“I’ve always been a curious kid, fascinated by technology, but I was born in a community that didn’t have the resources to nurture that desire to learn more,” says Ntsako Mgiba. “So when my parents decided to move to Johannesburg and enrolled my brothers and I in Model C schools, I was afforded the opportunity to explore those curiosities.”
The 23-year-old is the co-founder and CEO of Jonga, a security system for low-income areas. Following a personal encounter with burglary, Mgiba fused his training in mechatronic engineering and interest in entrepreneurship to “restore dignity, security and peace of mind to communities that are often seen as perpetrators of violence in South Africa”.
“I believe my career as a social entrepreneur has a direct impact on society. At Jonga we develop low cost, community-based home monitoring solutions for low income communities. We’re targeting them specifically because for far too long affordability has been a major barrier for them accessing security so they’re a largely underserved market. Through providing our product I hope that communities will become empowered to come together and form neighbourhood watches that protect themselves,” he says.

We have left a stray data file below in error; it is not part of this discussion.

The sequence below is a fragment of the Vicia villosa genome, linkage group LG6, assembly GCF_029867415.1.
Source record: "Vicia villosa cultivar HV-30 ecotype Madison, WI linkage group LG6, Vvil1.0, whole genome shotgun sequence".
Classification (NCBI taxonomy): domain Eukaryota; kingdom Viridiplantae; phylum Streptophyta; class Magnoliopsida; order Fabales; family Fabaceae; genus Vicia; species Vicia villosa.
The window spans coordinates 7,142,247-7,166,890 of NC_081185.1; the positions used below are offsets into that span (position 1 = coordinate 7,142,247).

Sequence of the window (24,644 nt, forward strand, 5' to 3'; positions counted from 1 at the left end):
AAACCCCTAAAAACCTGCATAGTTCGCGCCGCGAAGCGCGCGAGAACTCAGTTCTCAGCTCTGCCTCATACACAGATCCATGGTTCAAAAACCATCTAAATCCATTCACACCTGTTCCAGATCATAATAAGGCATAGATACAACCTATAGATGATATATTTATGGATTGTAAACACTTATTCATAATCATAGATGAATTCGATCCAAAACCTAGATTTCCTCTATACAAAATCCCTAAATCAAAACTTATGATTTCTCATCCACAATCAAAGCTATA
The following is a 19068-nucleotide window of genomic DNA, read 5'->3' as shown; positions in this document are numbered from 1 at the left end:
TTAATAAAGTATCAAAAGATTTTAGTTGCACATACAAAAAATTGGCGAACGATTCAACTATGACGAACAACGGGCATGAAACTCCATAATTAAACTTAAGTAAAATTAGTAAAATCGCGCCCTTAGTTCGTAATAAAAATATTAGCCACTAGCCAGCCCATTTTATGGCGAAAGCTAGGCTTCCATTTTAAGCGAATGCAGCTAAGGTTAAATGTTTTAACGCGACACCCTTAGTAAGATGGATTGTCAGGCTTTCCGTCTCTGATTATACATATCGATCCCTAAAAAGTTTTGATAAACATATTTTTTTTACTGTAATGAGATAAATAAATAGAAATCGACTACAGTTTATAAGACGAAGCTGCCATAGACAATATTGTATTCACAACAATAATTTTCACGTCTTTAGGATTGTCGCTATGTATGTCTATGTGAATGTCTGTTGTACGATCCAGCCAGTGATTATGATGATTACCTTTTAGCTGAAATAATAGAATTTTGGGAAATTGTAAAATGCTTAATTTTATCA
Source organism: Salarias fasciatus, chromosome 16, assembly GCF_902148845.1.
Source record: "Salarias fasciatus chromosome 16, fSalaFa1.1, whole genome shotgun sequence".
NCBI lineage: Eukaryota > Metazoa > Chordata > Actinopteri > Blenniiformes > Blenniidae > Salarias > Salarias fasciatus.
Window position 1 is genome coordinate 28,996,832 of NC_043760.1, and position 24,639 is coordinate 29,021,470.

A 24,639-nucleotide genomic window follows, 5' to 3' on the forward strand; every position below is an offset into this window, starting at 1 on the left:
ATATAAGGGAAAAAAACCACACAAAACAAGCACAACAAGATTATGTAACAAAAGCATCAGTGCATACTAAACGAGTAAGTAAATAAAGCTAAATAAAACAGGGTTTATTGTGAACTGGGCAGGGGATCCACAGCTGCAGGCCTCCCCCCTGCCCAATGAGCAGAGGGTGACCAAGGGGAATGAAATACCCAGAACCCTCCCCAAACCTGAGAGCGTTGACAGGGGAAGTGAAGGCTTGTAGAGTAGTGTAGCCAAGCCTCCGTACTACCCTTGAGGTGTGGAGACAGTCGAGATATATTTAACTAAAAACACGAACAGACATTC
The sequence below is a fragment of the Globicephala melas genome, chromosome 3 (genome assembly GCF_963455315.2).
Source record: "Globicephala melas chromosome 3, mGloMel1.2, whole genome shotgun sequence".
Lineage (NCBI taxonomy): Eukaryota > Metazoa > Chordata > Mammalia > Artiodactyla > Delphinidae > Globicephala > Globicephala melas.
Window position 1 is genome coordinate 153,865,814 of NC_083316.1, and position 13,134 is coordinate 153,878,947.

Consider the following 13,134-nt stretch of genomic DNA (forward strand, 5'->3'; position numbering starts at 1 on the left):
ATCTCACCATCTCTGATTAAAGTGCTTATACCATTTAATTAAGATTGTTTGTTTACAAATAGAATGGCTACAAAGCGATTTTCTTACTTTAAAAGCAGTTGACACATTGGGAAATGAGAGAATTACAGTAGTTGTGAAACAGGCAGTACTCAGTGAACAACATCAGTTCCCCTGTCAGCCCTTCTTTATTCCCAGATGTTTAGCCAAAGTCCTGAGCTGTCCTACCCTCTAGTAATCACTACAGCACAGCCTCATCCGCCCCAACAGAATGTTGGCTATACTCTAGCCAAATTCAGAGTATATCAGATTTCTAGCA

Currently pursuing a master’s degree in Computer Science at UCT as a Mandela Rhodes scholar, Mgiba clinched the first prize in numerous entrepreneurship challenges on- and off-campus. The Jonga team were winners in the 2017 edition of the Santam Safety Ideas competition and Mgiba recently shared this innovative South African product on the Web Summit stage in Lisbon, Portugal.
Mgiba’s successes are, he says, driven by his passion for people. “I would always be drawn towards leadership positions and take every opportunity that I could find that allowed me to interact with other people. I wanted to always find a way to bring those two passions together. Through running a social enterprise that uses technology to empower communities I’ve managed to find that balance,” he says.
“What also drives me into action is knowing that there are people who are completely vulnerable to crime and that there is nothing they can do about it because current security solutions are too expensive. I believe this to be a great injustice as everyone has a right to safety and security.” — Carl Collison